On the fifth floor of number 25 on the bustling Princesa street, in the center of Madrid, you’ll find Más que Silencio (More than Silence), a wide, practically empty space with large windows, open to anyone who wishes to disconnect from the noise of the city. There, they offer classes to introduce people to silent meditation; others go freely to experience silence with their own tools. There is no registration fee or sign-up requirements. What’s more, the classes do not have a fixed price; it varies depending on what each person can contribute, so that anyone can afford the experience.
Elena Hernández and María Sánchez work as volunteers in this urban refuge that was born from an increasing demand. “The project arose from a need for silence that we noticed around us as a consequence of the amount of stimuli that we face every day. We wanted to offer an oasis in the middle of the city to rest from those noises, to work on inner silence and thus facilitate outer silence,” Hernández explains to EL PAÍS. It is no longer just a matter of getting away from the auditory stimuli that make up the soundtrack of any city, but also from the sensory ones, or new generation noises, like the sound of WhatsApp conversations, personal or work email alerts, or the constant intrusion of social media notifications. “Without silence, we lose freedom,” she adds. “We live in a state of continuous distraction, responding to constant stimuli that we don’t know how to stop. In order to take control of your life and live it fully, you must allow yourself spaces where you can listen to yourself.”
Since Más que Silencio opened its doors 15 years ago, at least five similar centers have appeared in Madrid. A decade ago, no one knew exactly what mindfulness was; today, meditation classes and silent retreats abound, references to the Zen discipline can be found anywhere, and people, looking to disconnect, seclude themselves in monasteries on their vacations, perhaps seeking the path of the mystics. Technology, too, seeks to become an ally of stillness: in 2019, Apple launched the AirPods Pro, for the first time offering noise cancellation, which became one of its most popular features. In 2021, Netflix released a meditation guide called Headspace which became a hit, and on Spotify you can find meditation and white noise playlists and podcasts with more followers than many artists. Silence – or the absence of noise – has become a valuable commodity, a luxury item in an increasingly fast-paced society where haste has become a lifestyle.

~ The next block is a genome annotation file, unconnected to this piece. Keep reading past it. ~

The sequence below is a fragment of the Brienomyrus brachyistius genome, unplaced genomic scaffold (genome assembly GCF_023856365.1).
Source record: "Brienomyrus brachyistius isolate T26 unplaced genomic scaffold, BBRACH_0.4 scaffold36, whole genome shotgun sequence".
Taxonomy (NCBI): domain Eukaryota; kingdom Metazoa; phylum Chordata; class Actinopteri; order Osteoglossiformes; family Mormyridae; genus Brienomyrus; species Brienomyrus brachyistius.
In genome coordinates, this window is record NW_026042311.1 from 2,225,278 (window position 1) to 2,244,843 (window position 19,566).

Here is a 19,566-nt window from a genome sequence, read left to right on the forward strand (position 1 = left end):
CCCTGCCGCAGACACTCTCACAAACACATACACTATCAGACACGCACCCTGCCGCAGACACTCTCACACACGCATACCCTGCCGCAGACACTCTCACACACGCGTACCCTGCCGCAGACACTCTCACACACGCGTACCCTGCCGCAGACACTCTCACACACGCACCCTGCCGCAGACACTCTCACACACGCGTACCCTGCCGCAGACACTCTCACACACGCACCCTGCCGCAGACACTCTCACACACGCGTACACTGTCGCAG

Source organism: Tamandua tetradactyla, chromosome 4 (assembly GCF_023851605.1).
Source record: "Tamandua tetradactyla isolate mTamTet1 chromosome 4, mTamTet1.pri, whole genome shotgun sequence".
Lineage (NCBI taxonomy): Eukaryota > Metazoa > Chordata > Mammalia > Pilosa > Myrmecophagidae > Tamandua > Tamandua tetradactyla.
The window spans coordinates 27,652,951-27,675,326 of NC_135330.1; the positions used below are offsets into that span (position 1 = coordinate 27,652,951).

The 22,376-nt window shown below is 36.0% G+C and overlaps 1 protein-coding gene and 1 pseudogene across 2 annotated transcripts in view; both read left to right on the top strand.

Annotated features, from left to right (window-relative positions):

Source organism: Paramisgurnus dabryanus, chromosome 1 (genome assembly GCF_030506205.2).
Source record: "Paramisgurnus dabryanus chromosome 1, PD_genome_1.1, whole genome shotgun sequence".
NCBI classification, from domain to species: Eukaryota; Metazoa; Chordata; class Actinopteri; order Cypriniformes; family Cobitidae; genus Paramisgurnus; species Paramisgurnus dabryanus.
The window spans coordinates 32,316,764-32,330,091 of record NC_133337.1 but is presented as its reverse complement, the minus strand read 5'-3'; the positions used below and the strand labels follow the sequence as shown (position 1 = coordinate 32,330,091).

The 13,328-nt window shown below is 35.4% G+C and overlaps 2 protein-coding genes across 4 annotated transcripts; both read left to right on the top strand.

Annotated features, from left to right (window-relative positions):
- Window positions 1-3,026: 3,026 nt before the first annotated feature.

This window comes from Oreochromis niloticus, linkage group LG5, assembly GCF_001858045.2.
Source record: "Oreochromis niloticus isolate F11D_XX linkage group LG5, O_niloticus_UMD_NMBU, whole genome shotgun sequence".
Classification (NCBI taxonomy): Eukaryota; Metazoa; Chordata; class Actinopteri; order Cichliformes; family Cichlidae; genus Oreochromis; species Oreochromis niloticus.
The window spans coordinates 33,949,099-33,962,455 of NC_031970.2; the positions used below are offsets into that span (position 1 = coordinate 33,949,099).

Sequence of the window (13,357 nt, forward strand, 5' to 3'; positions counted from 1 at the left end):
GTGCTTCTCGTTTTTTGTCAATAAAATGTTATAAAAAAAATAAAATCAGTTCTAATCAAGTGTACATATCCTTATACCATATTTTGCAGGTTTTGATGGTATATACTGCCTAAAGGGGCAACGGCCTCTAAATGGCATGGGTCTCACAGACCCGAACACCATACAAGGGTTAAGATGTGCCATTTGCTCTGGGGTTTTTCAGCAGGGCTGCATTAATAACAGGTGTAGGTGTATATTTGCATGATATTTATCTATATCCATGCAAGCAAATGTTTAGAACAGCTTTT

In his posthumous and incomplete essay Pensées (Thoughts), mathematician, physicist and philosopher Blaise Pascal wrote one of his most famous sentences: “All of humanity’s problems stem from man’s inability to sit quietly in a room alone.” The text was published in 1670, but it is imbued with such foresight that it made Pascal, in pandemic times, the intellectual symbol of staying at home. He did not experience the growth of large cities, the contraction of the spaces we inhabit to almost uninhabitable limits or the arrival of the radio, the television and, finally, the internet. Pascal would have never imagined that sitting quietly in a room with a smartphone in one hand would no longer be synonymous with being truly alone.